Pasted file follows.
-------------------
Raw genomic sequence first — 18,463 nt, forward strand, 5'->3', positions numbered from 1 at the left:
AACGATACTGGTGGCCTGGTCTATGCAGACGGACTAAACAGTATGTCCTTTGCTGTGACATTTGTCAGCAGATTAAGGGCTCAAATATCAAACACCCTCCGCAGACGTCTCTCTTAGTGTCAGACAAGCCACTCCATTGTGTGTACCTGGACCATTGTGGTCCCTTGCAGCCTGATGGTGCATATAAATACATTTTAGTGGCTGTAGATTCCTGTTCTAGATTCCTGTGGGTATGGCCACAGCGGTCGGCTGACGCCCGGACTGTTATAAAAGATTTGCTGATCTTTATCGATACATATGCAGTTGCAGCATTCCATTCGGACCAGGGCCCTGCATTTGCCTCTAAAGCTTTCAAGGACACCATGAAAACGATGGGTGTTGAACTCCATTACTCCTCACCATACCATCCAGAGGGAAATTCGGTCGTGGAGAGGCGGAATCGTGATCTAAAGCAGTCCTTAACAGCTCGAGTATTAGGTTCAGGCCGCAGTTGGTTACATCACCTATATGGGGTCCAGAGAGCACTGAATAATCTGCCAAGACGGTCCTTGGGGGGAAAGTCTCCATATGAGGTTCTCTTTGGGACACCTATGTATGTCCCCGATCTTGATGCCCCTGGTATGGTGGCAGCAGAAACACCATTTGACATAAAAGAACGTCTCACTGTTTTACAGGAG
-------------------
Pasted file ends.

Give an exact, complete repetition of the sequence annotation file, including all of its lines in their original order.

Raw genomic sequence first — 18,463 nt, forward strand, 5'->3', positions numbered from 1 at the left:
AACGATACTGGTGGCCTGGTCTATGCAGACGGACTAAACAGTATGTCCTTTGCTGTGACATTTGTCAGCAGATTAAGGGCTCAAATATCAAACACCCTCCGCAGACGTCTCTCTTAGTGTCAGACAAGCCACTCCATTGTGTGTACCTGGACCATTGTGGTCCCTTGCAGCCTGATGGTGCATATAAATACATTTTAGTGGCTGTAGATTCCTGTTCTAGATTCCTGTGGGTATGGCCACAGCGGTCGGCTGACGCCCGGACTGTTATAAAAGATTTGCTGATCTTTATCGATACATATGCAGTTGCAGCATTCCATTCGGACCAGGGCCCTGCATTTGCCTCTAAAGCTTTCAAGGACACCATGAAAACGATGGGTGTTGAACTCCATTACTCCTCACCATACCATCCAGAGGGAAATTCGGTCGTGGAGAGGCGGAATCGTGATCTAAAGCAGTCCTTAACAGCTCGAGTATTAGGTTCAGGCCGCAGTTGGTTACATCACCTATATGGGGTCCAGAGAGCACTGAATAATCTGCCAAGACGGTCCTTGGGGGGAAAGTCTCCATATGAGGTTCTCTTTGGGACACCTATGTATGTCCCCGATCTTGATGCCCCTGGTATGGTGGCAGCAGAAACACCATTTGACATAAAAGAACGTCTCACTGTTTTACAGGAG